Despite decades of research, the cause of Alzheimer’s disease is still not known. What is clear, however, is that advancing age is the most significant risk factor, and this risk increases once a person reaches the age of 65. Genetic factors, lifestyle choices, and certain medical conditions may also play a role in its development, but more research is needed. Current efforts to understand and treat the disease are focused on early diagnosis, slowing the progression, and managing the symptoms.
As more is learned about Alzheimer’s and similar neurodegenerative diseases, researchers have been trying to identify new treatments that might make a difference. In 2015, a research team at the Rush University Medical Center in Chicago published a paper that described a new kind of diet that was specifically designed to prevent neurodegeneration and age-related cognitive decline. The team, led by nutritional epidemiologist Martha Clare Morris, utilized components from two other well-known diets—as well as extensive research on foods that have been shown to improve cognitive function—to develop the MIND diet.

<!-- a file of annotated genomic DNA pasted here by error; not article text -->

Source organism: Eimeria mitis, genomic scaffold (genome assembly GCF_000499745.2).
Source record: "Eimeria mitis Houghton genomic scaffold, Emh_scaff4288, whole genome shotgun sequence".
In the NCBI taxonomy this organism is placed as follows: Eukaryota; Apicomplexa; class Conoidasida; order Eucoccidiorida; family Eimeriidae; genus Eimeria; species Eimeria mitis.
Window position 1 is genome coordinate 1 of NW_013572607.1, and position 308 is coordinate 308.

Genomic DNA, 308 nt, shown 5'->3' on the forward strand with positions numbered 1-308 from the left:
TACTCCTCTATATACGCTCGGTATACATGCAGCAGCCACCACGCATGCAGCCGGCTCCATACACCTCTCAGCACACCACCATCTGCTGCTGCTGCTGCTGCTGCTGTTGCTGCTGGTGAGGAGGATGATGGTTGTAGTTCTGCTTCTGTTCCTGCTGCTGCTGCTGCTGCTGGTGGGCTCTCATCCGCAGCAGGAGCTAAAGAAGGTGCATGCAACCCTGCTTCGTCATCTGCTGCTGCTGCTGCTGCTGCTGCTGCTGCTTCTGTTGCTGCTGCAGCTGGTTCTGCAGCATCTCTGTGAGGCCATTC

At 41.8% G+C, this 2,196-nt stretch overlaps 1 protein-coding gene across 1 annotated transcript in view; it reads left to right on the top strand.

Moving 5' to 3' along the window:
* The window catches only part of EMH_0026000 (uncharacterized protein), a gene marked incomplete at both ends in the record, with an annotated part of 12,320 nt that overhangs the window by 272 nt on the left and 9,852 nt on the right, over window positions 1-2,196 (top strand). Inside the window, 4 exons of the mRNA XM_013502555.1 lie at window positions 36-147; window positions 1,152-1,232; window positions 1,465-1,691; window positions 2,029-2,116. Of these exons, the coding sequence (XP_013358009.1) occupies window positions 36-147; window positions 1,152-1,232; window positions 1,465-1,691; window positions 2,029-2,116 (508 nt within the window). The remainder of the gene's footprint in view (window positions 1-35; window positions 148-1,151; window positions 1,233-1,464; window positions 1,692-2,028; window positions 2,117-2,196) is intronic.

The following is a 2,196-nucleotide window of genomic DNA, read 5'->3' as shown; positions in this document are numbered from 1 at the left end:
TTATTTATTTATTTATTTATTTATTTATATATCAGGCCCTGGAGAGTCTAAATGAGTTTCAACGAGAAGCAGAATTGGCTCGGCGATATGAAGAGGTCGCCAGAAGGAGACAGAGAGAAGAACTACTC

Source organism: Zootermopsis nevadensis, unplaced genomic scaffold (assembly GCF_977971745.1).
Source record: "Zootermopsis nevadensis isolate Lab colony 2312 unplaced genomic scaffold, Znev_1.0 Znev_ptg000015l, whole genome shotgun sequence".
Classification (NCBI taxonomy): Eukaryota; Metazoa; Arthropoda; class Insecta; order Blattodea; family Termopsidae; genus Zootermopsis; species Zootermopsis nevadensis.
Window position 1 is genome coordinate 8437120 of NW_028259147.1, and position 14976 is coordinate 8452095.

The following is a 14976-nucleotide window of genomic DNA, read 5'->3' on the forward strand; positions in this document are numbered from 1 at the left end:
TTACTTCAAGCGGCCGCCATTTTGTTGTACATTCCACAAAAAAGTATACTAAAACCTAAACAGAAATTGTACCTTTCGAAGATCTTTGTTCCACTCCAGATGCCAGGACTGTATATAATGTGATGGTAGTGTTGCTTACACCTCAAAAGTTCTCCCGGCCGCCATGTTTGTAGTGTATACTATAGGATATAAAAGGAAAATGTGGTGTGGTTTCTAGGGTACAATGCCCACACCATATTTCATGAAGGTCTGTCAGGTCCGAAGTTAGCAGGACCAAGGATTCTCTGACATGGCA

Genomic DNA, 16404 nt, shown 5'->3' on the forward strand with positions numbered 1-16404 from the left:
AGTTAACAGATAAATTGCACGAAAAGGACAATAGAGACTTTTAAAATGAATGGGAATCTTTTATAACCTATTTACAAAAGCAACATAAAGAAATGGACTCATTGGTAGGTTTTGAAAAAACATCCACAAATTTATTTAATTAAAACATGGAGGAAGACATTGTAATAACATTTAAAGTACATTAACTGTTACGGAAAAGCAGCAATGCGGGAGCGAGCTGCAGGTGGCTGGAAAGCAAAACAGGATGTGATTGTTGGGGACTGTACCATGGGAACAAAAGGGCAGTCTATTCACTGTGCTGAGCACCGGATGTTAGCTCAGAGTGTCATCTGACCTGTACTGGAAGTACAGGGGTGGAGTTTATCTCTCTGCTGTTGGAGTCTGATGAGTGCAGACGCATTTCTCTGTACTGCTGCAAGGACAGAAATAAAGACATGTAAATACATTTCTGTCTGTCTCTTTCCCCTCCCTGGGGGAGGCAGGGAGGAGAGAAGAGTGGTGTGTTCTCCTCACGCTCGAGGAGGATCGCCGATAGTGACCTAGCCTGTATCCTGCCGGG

The very name of the MIND diet is a nod to its origin: Mediterranean-DASH Intervention for Neurodegenerative Delay. The reason the Rush University team borrowed from the Mediterranean and DASH (Dietary Approaches to Stop Hypertension) diet plans is because they are both well-regarded in the medical community for being demonstrably effective for their aims. Below is a summary of each of these diets:
Extensive research over recent years has shown that each of these diets is effective in its own way; the Mediterranean diet has been shown to reduce the risk of early death and chronic disease, and the DASH diet does indeed reduce hypertension and the risks of associated conditions. Moreover, the data indicates that each can also be a helpful framework for losing weight. Numerous medical organizations like the American Heart Association have examined these diets and found that they both also provide a variety of health benefits even beyond their stated purposes.
So when the researchers at Rush University started devising an eating plan that could be beneficial for brain health, they started with these two diets. They found that even though the Mediterranean diet and DASH diet were not designed with brain health in mind, they had nevertheless demonstrated some neuroprotective properties. The team was able to identify the specific foods and food categories that are now known to bolster brain function or slow the kinds of decline in cognition that are common in Alzheimer’s and dementia patients.